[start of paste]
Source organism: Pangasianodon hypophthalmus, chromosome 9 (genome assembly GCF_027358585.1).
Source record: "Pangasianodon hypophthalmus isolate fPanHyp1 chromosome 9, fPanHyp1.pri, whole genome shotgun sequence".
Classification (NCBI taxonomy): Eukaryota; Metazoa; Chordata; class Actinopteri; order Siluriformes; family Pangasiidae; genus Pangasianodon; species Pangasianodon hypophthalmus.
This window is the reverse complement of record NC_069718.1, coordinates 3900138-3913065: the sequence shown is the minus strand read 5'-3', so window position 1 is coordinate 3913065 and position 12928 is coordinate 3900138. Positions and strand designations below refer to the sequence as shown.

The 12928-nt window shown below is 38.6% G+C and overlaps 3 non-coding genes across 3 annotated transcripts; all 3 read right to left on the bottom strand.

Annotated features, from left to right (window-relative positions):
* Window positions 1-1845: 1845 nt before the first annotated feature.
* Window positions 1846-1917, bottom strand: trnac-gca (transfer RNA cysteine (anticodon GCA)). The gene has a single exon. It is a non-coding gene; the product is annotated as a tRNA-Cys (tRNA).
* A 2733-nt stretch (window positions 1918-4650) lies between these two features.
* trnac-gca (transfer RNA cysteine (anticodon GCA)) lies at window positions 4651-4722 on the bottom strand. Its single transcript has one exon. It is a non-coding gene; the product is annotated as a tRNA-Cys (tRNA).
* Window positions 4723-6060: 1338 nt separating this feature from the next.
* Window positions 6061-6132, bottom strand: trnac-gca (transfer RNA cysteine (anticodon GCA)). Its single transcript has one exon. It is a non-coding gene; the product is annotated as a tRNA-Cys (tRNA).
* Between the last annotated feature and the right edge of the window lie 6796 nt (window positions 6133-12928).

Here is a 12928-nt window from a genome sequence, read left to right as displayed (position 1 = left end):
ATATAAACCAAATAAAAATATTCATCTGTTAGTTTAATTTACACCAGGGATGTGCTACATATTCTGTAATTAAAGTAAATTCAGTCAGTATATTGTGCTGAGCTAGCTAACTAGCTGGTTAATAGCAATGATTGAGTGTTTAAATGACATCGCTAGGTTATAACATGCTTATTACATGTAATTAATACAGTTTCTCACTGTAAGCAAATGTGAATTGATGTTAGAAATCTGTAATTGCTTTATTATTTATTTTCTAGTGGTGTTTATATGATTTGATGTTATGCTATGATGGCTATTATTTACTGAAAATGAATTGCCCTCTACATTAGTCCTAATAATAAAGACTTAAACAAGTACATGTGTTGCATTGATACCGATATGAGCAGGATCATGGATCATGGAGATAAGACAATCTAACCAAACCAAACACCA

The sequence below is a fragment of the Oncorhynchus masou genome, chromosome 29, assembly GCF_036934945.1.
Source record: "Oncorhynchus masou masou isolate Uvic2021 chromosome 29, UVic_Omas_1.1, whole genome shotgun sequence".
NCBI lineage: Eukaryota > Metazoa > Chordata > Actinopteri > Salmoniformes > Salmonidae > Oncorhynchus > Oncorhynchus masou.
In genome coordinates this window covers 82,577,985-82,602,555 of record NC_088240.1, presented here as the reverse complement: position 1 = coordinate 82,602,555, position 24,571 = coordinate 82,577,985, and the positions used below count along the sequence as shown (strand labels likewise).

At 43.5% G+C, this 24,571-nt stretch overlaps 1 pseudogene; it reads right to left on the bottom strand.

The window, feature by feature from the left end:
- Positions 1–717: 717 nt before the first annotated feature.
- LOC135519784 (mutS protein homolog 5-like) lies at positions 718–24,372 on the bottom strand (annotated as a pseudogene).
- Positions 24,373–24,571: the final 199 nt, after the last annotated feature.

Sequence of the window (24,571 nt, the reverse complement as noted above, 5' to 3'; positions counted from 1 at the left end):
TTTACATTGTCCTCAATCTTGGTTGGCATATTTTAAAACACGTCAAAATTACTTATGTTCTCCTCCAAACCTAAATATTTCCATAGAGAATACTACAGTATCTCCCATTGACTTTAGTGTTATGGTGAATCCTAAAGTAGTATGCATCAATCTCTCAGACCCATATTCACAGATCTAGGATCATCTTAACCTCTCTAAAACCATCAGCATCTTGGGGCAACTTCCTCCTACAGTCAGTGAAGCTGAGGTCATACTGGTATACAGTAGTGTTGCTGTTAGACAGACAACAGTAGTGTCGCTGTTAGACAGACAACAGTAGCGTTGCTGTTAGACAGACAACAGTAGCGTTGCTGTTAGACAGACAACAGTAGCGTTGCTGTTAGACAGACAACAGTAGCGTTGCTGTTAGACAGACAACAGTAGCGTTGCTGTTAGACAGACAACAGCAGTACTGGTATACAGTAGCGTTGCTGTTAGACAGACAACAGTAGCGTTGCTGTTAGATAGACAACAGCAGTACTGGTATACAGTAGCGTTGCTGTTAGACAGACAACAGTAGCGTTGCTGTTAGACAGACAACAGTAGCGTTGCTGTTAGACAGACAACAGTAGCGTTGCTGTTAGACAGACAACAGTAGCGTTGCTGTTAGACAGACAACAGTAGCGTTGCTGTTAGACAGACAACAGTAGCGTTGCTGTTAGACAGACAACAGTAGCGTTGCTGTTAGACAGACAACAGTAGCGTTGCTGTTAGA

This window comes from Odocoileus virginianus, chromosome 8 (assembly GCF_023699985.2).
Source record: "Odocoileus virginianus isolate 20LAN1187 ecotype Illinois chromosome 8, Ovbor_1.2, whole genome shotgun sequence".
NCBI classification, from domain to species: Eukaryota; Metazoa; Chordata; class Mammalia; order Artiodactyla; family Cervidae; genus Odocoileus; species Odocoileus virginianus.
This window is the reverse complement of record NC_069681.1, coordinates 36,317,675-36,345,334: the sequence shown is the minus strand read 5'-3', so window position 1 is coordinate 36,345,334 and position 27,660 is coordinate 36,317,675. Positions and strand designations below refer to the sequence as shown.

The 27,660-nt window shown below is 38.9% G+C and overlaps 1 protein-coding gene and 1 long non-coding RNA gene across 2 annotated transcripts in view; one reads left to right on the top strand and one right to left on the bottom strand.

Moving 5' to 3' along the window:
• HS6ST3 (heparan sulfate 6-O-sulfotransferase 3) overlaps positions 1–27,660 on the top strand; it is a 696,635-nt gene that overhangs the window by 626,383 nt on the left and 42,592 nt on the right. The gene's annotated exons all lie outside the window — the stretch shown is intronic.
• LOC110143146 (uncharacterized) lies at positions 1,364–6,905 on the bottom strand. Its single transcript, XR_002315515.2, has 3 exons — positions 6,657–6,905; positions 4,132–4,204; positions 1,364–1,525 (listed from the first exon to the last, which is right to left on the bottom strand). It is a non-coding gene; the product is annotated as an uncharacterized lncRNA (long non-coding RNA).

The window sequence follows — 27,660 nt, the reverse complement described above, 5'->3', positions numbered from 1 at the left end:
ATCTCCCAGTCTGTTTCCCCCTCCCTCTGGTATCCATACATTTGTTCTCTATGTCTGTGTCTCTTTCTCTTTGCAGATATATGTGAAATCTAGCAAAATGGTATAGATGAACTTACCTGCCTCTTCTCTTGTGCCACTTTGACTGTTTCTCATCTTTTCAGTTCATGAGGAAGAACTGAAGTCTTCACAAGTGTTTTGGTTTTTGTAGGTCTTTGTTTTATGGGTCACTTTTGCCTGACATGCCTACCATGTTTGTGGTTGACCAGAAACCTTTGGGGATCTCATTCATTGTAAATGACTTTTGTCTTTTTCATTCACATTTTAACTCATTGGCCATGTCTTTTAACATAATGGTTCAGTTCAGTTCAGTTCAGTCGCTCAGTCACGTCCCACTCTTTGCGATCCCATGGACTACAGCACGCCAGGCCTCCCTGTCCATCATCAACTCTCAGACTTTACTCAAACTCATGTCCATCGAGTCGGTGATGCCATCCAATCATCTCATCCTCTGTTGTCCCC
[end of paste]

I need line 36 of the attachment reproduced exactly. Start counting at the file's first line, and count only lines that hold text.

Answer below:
ATCTCCCAGTCTGTTTCCCCCTCCCTCTGGTATCCATACATTTGTTCTCTATGTCTGTGTCTCTTTCTCTTTGCAGATATATGTGAAATCTAGCAAAATGGTATAGATGAACTTACCTGCCTCTTCTCTTGTGCCACTTTGACTGTTTCTCATCTTTTCAGTTCATGAGGAAGAACTGAAGTCTTCACAAGTGTTTTGGTTTTTGTAGGTCTTTGTTTTATGGGTCACTTTTGCCTGACATGCCTACCATGTTTGTGGTTGACCAGAAACCTTTGGGGATCTCATTCATTGTAAATGACTTTTGTCTTTTTCATTCACATTTTAACTCATTGGCCATGTCTTTTAACATAATGGTTCAGTTCAGTTCAGTTCAGTCGCTCAGTCACGTCCCACTCTTTGCGATCCCATGGACTACAGCACGCCAGGCCTCCCTGTCCATCATCAACTCTCAGACTTTACTCAAACTCATGTCCATCGAGTCGGTGATGCCATCCAATCATCTCATCCTCTGTTGTCCCC